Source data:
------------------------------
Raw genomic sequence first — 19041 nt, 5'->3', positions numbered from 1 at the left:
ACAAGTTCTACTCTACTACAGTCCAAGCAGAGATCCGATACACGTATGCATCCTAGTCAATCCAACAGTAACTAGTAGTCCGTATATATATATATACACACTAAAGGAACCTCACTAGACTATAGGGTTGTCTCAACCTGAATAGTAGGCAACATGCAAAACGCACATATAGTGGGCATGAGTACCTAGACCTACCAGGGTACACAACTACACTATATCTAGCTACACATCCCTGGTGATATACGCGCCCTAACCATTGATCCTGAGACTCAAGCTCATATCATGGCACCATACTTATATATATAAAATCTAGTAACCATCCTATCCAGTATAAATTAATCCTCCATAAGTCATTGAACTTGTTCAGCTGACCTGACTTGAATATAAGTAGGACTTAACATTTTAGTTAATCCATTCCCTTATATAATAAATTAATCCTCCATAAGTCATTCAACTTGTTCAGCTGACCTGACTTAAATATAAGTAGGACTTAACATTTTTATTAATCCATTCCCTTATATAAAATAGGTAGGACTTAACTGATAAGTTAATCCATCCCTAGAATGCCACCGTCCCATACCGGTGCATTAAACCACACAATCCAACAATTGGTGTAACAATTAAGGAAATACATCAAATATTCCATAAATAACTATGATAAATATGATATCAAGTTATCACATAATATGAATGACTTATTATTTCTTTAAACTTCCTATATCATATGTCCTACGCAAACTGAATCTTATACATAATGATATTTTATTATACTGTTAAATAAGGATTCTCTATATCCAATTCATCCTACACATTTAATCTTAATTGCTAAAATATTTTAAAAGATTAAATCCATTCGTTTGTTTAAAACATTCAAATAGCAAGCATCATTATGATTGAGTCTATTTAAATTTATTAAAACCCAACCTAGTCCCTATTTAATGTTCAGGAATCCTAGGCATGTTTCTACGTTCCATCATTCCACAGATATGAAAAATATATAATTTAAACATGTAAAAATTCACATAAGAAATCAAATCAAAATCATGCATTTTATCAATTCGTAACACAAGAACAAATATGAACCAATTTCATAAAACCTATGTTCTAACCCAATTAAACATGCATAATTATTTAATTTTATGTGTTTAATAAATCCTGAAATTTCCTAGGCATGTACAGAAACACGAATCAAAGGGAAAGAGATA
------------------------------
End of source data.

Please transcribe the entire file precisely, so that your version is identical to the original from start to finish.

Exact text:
Raw genomic sequence first — 19041 nt, 5'->3', positions numbered from 1 at the left:
ACAAGTTCTACTCTACTACAGTCCAAGCAGAGATCCGATACACGTATGCATCCTAGTCAATCCAACAGTAACTAGTAGTCCGTATATATATATATACACACTAAAGGAACCTCACTAGACTATAGGGTTGTCTCAACCTGAATAGTAGGCAACATGCAAAACGCACATATAGTGGGCATGAGTACCTAGACCTACCAGGGTACACAACTACACTATATCTAGCTACACATCCCTGGTGATATACGCGCCCTAACCATTGATCCTGAGACTCAAGCTCATATCATGGCACCATACTTATATATATAAAATCTAGTAACCATCCTATCCAGTATAAATTAATCCTCCATAAGTCATTGAACTTGTTCAGCTGACCTGACTTGAATATAAGTAGGACTTAACATTTTAGTTAATCCATTCCCTTATATAATAAATTAATCCTCCATAAGTCATTCAACTTGTTCAGCTGACCTGACTTAAATATAAGTAGGACTTAACATTTTTATTAATCCATTCCCTTATATAAAATAGGTAGGACTTAACTGATAAGTTAATCCATCCCTAGAATGCCACCGTCCCATACCGGTGCATTAAACCACACAATCCAACAATTGGTGTAACAATTAAGGAAATACATCAAATATTCCATAAATAACTATGATAAATATGATATCAAGTTATCACATAATATGAATGACTTATTATTTCTTTAAACTTCCTATATCATATGTCCTACGCAAACTGAATCTTATACATAATGATATTTTATTATACTGTTAAATAAGGATTCTCTATATCCAATTCATCCTACACATTTAATCTTAATTGCTAAAATATTTTAAAAGATTAAATCCATTCGTTTGTTTAAAACATTCAAATAGCAAGCATCATTATGATTGAGTCTATTTAAATTTATTAAAACCCAACCTAGTCCCTATTTAATGTTCAGGAATCCTAGGCATGTTTCTACGTTCCATCATTCCACAGATATGAAAAATATATAATTTAAACATGTAAAAATTCACATAAGAAATCAAATCAAAATCATGCATTTTATCAATTCGTAACACAAGAACAAATATGAACCAATTTCATAAAACCTATGTTCTAACCCAATTAAACATGCATAATTATTTAATTTTATGTGTTTAATAAATCCTGAAATTTCCTAGGCATGTACAGAAACACGAATCAAAGGGAAAGAGATA